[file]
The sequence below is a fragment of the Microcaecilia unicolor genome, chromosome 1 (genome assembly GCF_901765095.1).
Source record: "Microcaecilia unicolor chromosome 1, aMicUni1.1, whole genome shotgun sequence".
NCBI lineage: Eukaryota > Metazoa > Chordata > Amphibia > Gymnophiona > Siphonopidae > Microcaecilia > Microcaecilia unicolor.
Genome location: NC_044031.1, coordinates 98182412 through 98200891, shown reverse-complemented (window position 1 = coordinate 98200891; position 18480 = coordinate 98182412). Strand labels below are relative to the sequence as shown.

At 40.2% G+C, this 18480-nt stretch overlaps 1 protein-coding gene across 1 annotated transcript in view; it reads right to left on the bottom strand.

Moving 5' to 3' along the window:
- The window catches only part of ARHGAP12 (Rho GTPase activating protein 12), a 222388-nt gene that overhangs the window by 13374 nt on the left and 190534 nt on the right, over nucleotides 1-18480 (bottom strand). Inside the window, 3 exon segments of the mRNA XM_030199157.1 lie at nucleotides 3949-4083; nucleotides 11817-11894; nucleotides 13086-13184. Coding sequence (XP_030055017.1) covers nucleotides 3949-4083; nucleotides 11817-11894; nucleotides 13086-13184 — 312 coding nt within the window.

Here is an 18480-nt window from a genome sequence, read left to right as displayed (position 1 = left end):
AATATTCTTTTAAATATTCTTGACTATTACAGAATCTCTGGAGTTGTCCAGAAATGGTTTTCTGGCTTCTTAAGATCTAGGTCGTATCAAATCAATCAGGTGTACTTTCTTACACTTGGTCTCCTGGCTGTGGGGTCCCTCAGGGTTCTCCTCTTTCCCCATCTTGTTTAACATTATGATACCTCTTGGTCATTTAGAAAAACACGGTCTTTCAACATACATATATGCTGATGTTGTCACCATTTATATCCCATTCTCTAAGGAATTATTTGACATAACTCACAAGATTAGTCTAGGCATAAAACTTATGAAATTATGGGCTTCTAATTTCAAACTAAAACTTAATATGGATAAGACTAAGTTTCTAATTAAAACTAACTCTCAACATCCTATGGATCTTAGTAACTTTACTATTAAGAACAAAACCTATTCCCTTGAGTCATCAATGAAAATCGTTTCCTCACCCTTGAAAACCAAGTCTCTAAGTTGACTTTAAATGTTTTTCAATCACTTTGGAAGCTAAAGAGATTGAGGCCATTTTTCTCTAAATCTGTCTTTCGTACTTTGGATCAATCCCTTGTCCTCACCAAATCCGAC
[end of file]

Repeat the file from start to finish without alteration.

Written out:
The sequence below is a fragment of the Microcaecilia unicolor genome, chromosome 1 (genome assembly GCF_901765095.1).
Source record: "Microcaecilia unicolor chromosome 1, aMicUni1.1, whole genome shotgun sequence".
NCBI lineage: Eukaryota > Metazoa > Chordata > Amphibia > Gymnophiona > Siphonopidae > Microcaecilia > Microcaecilia unicolor.
Genome location: NC_044031.1, coordinates 98182412 through 98200891, shown reverse-complemented (window position 1 = coordinate 98200891; position 18480 = coordinate 98182412). Strand labels below are relative to the sequence as shown.

At 40.2% G+C, this 18480-nt stretch overlaps 1 protein-coding gene across 1 annotated transcript in view; it reads right to left on the bottom strand.

Moving 5' to 3' along the window:
- The window catches only part of ARHGAP12 (Rho GTPase activating protein 12), a 222388-nt gene that overhangs the window by 13374 nt on the left and 190534 nt on the right, over nucleotides 1-18480 (bottom strand). Inside the window, 3 exon segments of the mRNA XM_030199157.1 lie at nucleotides 3949-4083; nucleotides 11817-11894; nucleotides 13086-13184. Coding sequence (XP_030055017.1) covers nucleotides 3949-4083; nucleotides 11817-11894; nucleotides 13086-13184 — 312 coding nt within the window.

Here is an 18480-nt window from a genome sequence, read left to right as displayed (position 1 = left end):
AATATTCTTTTAAATATTCTTGACTATTACAGAATCTCTGGAGTTGTCCAGAAATGGTTTTCTGGCTTCTTAAGATCTAGGTCGTATCAAATCAATCAGGTGTACTTTCTTACACTTGGTCTCCTGGCTGTGGGGTCCCTCAGGGTTCTCCTCTTTCCCCATCTTGTTTAACATTATGATACCTCTTGGTCATTTAGAAAAACACGGTCTTTCAACATACATATATGCTGATGTTGTCACCATTTATATCCCATTCTCTAAGGAATTATTTGACATAACTCACAAGATTAGTCTAGGCATAAAACTTATGAAATTATGGGCTTCTAATTTCAAACTAAAACTTAATATGGATAAGACTAAGTTTCTAATTAAAACTAACTCTCAACATCCTATGGATCTTAGTAACTTTACTATTAAGAACAAAACCTATTCCCTTGAGTCATCAATGAAAATCGTTTCCTCACCCTTGAAAACCAAGTCTCTAAGTTGACTTTAAATGTTTTTCAATCACTTTGGAAGCTAAAGAGATTGAGGCCATTTTTCTCTAAATCTGTCTTTCGTACTTTGGATCAATCCCTTGTCCTCACCAAATCCGAC